Classic card of the week

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Phil Nevin, 1999 Stadium Club

This is, to my knowledge, the only card I own that features such unmitigated, untamed, and unrelenting action. How does this play end? You’re simply going to have to rent the movie. That is all I can tell you. The movie is called: “I Should Have Stayed At Third: How the ’98 Baltimore Orioles Defied Convention and Captured the Hearts of No One in Particular.”

Also worth mentioning here is that Stadium Club is pretty freakin’ awesome. Sure, this particular card is sort of weird in that it highlights a random play more than the player –- it would take the uninformed viewer some time to determine which player was Phil Nevin –- but still. Compare this card to this, and you see that Stadium Club was the HD of tiny pieces of cardboard.

More stuff of note: I think we are all familiar with the perception that fans of baseball often care more about baseball than actual baseball players. If you subscribe to this theory then I present to you: Exhibit A. Check out that …

As debt increases, getting out of it becomes easier

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Note: This column appears in the 5/7 issue of The Glendale Star and the 5/8 issue of the Peoria Times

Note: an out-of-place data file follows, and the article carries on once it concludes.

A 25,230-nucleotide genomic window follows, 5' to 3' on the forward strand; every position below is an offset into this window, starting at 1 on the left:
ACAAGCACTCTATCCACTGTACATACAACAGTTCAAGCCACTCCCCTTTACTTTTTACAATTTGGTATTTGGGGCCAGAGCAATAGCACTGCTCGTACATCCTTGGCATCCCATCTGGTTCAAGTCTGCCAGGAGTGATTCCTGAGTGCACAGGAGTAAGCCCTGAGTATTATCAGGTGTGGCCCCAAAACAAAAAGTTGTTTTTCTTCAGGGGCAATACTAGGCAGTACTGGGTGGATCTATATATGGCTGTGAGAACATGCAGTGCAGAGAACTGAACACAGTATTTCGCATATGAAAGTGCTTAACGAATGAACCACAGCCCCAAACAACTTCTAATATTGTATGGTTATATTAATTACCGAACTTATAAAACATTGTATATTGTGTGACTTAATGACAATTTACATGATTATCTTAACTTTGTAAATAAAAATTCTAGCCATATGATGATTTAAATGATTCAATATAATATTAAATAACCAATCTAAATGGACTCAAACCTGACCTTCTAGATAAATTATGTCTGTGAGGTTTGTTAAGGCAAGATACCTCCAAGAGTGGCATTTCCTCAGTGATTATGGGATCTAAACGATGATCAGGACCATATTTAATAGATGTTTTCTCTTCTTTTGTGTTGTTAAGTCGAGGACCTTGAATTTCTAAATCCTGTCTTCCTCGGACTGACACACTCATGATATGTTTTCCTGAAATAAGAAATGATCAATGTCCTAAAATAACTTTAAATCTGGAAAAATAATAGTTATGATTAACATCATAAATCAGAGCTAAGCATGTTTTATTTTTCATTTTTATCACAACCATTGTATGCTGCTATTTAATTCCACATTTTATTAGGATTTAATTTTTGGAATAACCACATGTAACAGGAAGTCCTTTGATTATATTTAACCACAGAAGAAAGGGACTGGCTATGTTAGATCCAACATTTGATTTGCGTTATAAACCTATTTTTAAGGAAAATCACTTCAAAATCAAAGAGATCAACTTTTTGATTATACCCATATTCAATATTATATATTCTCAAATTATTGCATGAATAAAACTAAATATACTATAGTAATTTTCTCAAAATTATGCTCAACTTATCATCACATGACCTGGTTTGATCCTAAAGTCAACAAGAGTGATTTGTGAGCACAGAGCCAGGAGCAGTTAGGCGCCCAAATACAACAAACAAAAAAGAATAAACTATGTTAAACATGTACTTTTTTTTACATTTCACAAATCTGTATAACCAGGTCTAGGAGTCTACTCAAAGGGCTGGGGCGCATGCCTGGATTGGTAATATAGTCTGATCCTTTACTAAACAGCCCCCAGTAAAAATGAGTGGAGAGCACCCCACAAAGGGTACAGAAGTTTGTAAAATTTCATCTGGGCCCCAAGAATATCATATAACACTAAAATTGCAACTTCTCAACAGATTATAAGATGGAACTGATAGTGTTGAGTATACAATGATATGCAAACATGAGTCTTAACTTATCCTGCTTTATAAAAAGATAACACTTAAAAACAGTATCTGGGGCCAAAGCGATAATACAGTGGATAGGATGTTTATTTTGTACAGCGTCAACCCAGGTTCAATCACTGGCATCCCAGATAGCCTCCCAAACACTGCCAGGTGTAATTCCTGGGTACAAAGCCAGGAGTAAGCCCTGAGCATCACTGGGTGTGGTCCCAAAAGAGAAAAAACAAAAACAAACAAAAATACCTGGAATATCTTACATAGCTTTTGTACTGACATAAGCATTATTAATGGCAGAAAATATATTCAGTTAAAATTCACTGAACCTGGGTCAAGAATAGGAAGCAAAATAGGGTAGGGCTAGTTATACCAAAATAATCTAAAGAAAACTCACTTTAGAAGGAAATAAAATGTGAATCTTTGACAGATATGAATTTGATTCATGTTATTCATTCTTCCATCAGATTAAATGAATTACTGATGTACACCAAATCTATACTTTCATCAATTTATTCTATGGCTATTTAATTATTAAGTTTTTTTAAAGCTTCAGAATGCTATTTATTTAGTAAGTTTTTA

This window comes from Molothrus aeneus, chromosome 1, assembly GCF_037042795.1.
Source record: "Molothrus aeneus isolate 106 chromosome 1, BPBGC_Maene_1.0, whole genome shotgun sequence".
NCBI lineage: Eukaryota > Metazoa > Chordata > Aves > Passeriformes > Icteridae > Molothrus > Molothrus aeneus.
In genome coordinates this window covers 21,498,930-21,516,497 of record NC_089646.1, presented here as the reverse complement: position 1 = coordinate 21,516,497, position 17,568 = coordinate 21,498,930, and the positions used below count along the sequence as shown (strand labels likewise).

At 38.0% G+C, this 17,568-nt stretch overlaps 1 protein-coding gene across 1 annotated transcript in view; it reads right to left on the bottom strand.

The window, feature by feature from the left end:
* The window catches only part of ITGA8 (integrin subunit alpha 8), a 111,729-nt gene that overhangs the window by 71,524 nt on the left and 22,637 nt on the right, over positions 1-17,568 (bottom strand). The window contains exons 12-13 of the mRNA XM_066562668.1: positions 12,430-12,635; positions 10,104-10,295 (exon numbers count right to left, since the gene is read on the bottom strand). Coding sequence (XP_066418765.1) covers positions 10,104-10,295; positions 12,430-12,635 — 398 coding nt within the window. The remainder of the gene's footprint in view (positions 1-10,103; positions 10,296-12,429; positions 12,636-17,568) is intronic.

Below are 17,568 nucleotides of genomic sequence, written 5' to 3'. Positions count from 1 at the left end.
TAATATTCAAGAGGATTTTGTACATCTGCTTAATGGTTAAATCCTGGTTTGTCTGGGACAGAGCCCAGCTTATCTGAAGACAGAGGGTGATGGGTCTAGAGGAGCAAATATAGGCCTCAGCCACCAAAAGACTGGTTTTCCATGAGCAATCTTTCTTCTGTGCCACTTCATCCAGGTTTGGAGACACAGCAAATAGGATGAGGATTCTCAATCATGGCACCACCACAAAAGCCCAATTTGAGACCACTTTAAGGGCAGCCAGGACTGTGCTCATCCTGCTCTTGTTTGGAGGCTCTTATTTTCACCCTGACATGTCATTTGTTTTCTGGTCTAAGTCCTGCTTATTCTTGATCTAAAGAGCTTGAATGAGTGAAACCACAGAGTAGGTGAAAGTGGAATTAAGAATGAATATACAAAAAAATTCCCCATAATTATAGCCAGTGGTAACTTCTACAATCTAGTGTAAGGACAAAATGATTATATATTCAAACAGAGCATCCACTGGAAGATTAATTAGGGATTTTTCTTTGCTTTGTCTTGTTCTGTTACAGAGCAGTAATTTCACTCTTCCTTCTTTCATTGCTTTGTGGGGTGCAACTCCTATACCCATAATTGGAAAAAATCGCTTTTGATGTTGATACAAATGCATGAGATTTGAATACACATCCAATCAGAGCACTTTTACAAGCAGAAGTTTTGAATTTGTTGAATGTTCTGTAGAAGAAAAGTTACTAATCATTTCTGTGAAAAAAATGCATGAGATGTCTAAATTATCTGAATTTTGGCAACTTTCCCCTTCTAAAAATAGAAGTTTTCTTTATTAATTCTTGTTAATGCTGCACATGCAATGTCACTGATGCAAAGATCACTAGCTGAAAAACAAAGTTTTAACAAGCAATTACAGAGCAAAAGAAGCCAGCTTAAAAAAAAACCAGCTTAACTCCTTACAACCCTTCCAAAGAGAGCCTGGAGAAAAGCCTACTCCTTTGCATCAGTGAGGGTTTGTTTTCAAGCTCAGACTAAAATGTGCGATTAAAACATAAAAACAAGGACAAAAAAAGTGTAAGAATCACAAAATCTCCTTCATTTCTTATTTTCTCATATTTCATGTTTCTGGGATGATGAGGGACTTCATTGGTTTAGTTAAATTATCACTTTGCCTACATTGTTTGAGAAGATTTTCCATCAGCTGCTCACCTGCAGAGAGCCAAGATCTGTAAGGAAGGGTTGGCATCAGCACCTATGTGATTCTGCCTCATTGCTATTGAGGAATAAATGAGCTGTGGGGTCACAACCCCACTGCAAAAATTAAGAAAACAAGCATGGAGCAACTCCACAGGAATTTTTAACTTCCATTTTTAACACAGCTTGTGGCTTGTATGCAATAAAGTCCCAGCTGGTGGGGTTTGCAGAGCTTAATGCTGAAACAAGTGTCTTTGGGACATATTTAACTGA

Judging by the number and frequency of radio, television, newspaper, and Internet ads, there are ample opportunities to get out of debt.

This is not only fantastic, but timely as well, considering that many people -– especially here in Arizona –- are indeed in debt, due to a number of factors including a mortgage crisis, unemployment, the inability to comprehend how to operate a credit card, and a generally awful economy. It’s a darn good thing that there are so many wonderful people around to help others get out of debt.

And that is how the process works. Get in debt. Then get out of debt. It’s so simple it’s a wonder more people don’t purposely take on debt just to experience the sheer fun and excitement of getting out of it.

Now, you may be asking yourself: how does this process work? Interesting question, albeit prodding. First, call the number you heard on the radio that was repeated…